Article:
Gorgon-style Interplanetary Phantasy

One of the things I enjoyed about the old Quantique stuff was the pleasing goulashing of Weird Tales-ish bizarrerie with Gygaxian naturalist seasonings. I want to continue that approach with 8th Planet. To this end I've come up with some principles to define the particular flavor I'm going for. I don't vouch for the originality of any of these ideas -- in fact the reason I've chosen them is because they represent the "tried-and-true" stuff that can be easily Lego'd into a D&D foundation. Ultimately I want to be able to evoke a place that conjures up the weird/exotic rush of a good Clark Ashton Smith or Jack Vance story.

Principles of interplanetary phantasy, Gorgonically speaking:
  1. Ancient, pseudo-ancient, and sufficiently advanced technologies exist side-by-side.
  2. The existence of extra-dimensional realities.
  3. Clarke's Third Law: "Any sufficiently advanced technology is indistinguishable from magic."
  4. "Those who cannot remember the past are condemned to repeat it." Humanity's origins are part of its distant past and have been forgotten. Man behaves in much the same way as he always has. He is obsessed with wealth, privilege and status and the domination of other living things.
  5. The local setting is unstable and only semi-civilized.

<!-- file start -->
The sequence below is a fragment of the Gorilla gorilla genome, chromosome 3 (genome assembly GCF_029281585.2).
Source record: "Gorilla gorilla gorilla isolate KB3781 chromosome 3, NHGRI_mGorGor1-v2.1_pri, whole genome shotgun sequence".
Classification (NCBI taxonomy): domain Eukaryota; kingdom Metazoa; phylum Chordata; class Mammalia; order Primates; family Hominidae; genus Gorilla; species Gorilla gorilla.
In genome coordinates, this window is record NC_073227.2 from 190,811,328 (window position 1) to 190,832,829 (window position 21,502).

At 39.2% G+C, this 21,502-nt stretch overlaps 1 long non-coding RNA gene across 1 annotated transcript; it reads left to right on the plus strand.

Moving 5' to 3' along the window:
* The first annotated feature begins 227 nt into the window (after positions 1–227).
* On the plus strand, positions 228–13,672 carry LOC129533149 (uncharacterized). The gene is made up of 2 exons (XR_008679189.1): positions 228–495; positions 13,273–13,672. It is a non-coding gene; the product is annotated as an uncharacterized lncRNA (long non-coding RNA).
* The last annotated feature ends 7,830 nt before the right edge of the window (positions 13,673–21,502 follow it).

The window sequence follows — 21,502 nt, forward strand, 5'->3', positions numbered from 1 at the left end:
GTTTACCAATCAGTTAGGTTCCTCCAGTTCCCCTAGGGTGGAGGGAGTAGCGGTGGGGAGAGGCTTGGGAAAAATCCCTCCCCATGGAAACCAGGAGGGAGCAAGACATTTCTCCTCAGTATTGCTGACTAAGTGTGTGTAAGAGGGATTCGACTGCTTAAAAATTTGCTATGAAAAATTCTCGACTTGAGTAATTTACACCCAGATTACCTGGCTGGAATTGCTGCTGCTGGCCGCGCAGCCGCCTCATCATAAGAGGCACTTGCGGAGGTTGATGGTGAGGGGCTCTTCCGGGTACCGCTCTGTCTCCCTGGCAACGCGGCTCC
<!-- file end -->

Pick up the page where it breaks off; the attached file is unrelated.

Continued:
6. Indigenous races of other worlds are (a) of sub-human intelligence or (b) advanced beyond human development. Many of the latter type are extinct though evidence of their cultures remains. Such antiquities are prized by humans on both a practical and spiritual level. They facilitate the reassembly of ancient knowledge.
  7. Deep space travel is rare. Hundreds, perhaps thousands of years go by without visitors from humanity's more civilized worlds.
  8. Interplanetary travel is possible by ship as well as a local system of teleportation gates.
  9. The technologies (space travel, psionics, mechanization, etc) are strictly the domains of monk-like brotherhoods. Therefore they are not entirely understood by or accessible to the layman.
  10. Focus should be on the frontier -- the edge -- the fringes of civilization. On untamed worlds and environments.

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